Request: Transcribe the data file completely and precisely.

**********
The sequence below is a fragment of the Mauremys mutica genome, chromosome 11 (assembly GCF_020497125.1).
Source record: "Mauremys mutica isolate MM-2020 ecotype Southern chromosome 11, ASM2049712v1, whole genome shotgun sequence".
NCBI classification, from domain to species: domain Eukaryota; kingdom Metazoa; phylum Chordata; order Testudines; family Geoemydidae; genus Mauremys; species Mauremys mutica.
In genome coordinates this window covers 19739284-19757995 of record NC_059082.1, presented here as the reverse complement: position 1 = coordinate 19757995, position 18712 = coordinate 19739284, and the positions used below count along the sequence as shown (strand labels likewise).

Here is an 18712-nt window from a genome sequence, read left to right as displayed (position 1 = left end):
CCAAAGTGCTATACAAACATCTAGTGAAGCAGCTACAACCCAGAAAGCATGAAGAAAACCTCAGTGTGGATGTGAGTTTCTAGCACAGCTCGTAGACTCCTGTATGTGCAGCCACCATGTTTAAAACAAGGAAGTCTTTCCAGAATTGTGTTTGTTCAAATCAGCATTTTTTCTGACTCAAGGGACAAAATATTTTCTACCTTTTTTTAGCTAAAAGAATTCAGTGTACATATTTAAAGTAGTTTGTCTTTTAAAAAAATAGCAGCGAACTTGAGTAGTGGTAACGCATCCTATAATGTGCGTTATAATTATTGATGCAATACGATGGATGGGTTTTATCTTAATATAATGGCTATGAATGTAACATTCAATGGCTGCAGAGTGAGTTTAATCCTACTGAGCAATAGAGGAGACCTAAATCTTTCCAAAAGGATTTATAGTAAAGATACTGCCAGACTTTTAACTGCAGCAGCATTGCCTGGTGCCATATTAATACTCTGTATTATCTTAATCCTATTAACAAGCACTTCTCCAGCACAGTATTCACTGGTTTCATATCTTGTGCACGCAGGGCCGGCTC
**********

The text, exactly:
The sequence below is a fragment of the Mauremys mutica genome, chromosome 11 (assembly GCF_020497125.1).
Source record: "Mauremys mutica isolate MM-2020 ecotype Southern chromosome 11, ASM2049712v1, whole genome shotgun sequence".
NCBI classification, from domain to species: domain Eukaryota; kingdom Metazoa; phylum Chordata; order Testudines; family Geoemydidae; genus Mauremys; species Mauremys mutica.
In genome coordinates this window covers 19739284-19757995 of record NC_059082.1, presented here as the reverse complement: position 1 = coordinate 19757995, position 18712 = coordinate 19739284, and the positions used below count along the sequence as shown (strand labels likewise).

Here is an 18712-nt window from a genome sequence, read left to right as displayed (position 1 = left end):
CCAAAGTGCTATACAAACATCTAGTGAAGCAGCTACAACCCAGAAAGCATGAAGAAAACCTCAGTGTGGATGTGAGTTTCTAGCACAGCTCGTAGACTCCTGTATGTGCAGCCACCATGTTTAAAACAAGGAAGTCTTTCCAGAATTGTGTTTGTTCAAATCAGCATTTTTTCTGACTCAAGGGACAAAATATTTTCTACCTTTTTTTAGCTAAAAGAATTCAGTGTACATATTTAAAGTAGTTTGTCTTTTAAAAAAATAGCAGCGAACTTGAGTAGTGGTAACGCATCCTATAATGTGCGTTATAATTATTGATGCAATACGATGGATGGGTTTTATCTTAATATAATGGCTATGAATGTAACATTCAATGGCTGCAGAGTGAGTTTAATCCTACTGAGCAATAGAGGAGACCTAAATCTTTCCAAAAGGATTTATAGTAAAGATACTGCCAGACTTTTAACTGCAGCAGCATTGCCTGGTGCCATATTAATACTCTGTATTATCTTAATCCTATTAACAAGCACTTCTCCAGCACAGTATTCACTGGTTTCATATCTTGTGCACGCAGGGCCGGCTC